- My moral bravery was tested to the limit when I left my small family and tried to keep my emotions under wraps at all times.
- No matter how many opportunities were presented to me to flee if I wanted to be free, and the call of liberty was booming in my own spirit, ‘Be free!
- A thousand barriers had formed around my mind, attempting to bind my wounded spirit, which was still imprisoned in the dark dungeon of mental degradation.
- It was difficult to break free from my deep bonds to friends and relatives, as well as the love of home and birthplace that is so natural among the human family, which were entwined around my heart and made it difficult to go forward.
- But I’d calculated the cost and was completely prepared to make the sacrifice before I started the process.
If I don’t want to be a slave, I’ll have to abandon friends and neighbors, along with my wife and child.” I was given something to eat by these gracious folks, who then set me on my way to Canada on the advise of a buddy who had met me along the road.” This marked the beginning of the construction of what was referred to be the underground rail track from the United States to the Canadian continent.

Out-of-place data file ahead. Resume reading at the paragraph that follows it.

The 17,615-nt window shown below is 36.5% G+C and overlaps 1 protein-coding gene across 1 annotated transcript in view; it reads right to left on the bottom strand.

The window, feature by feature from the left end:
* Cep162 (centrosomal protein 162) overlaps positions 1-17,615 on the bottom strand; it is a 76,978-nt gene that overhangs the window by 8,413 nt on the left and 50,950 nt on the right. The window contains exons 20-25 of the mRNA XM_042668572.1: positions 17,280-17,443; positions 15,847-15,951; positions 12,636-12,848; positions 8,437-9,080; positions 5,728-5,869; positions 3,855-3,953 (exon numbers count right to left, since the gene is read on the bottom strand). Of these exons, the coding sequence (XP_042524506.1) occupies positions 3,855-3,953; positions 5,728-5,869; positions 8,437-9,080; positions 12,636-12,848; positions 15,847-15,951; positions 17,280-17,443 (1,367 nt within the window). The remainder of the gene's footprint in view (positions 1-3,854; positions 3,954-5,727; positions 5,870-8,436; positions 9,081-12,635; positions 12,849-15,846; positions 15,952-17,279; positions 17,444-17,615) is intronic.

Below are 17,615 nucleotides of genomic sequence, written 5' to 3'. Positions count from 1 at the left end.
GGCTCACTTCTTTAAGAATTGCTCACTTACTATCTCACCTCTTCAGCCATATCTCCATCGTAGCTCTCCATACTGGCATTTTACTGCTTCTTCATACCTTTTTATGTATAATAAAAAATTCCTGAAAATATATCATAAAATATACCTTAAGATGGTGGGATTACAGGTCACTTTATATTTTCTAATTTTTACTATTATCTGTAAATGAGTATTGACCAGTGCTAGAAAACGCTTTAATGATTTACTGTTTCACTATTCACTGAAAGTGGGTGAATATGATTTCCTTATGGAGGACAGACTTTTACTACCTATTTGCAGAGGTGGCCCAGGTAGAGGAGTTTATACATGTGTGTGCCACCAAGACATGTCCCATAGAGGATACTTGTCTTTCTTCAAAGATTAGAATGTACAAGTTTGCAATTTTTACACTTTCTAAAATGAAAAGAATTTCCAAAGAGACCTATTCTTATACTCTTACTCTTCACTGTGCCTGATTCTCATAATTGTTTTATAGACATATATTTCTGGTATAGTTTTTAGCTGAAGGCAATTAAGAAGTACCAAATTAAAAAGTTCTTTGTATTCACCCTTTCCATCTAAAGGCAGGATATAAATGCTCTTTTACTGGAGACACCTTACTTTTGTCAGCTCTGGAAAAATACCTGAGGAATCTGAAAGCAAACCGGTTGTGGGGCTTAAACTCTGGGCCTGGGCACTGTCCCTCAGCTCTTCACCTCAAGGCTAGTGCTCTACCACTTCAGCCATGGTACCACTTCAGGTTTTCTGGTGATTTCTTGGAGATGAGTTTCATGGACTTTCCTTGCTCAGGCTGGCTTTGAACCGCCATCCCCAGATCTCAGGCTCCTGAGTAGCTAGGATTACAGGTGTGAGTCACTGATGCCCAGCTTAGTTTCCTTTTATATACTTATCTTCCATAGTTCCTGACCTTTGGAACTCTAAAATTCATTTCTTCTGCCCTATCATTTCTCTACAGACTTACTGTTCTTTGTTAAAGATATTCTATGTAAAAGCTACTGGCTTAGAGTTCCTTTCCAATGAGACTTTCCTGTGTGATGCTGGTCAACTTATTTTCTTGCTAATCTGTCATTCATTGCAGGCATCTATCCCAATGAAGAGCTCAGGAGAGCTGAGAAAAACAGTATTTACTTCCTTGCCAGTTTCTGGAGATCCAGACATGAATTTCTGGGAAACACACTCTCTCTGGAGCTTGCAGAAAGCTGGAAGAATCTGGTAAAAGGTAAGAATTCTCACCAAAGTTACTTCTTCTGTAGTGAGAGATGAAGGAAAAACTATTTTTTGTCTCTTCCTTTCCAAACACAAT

In the morning, I walked with bold courage, trusting in the arm of Omnipotence; by night, I was guided by the unchangeable North Star, and inspired by the elevated thought that I was fleeing from a land of slavery and oppression, waving goodbye to handcuffs, whips, thumb-screws, and chains, and that I was on my way to freedom.
I continued my journey vigorously for nearly forty-eight hours without food or rest, battling against external difficulties that no one who has never experienced them can comprehend: not knowing when I might be captured while traveling among strangers, through cold and fear, braving the north winds while wearing only a thin layer of clothing, being pelted by snow storms through the dark hours of the night, and not being able to find a house in which to take shelter from the storm.” Among the countless accounts recorded by escaped slaves is this one, which is only one example.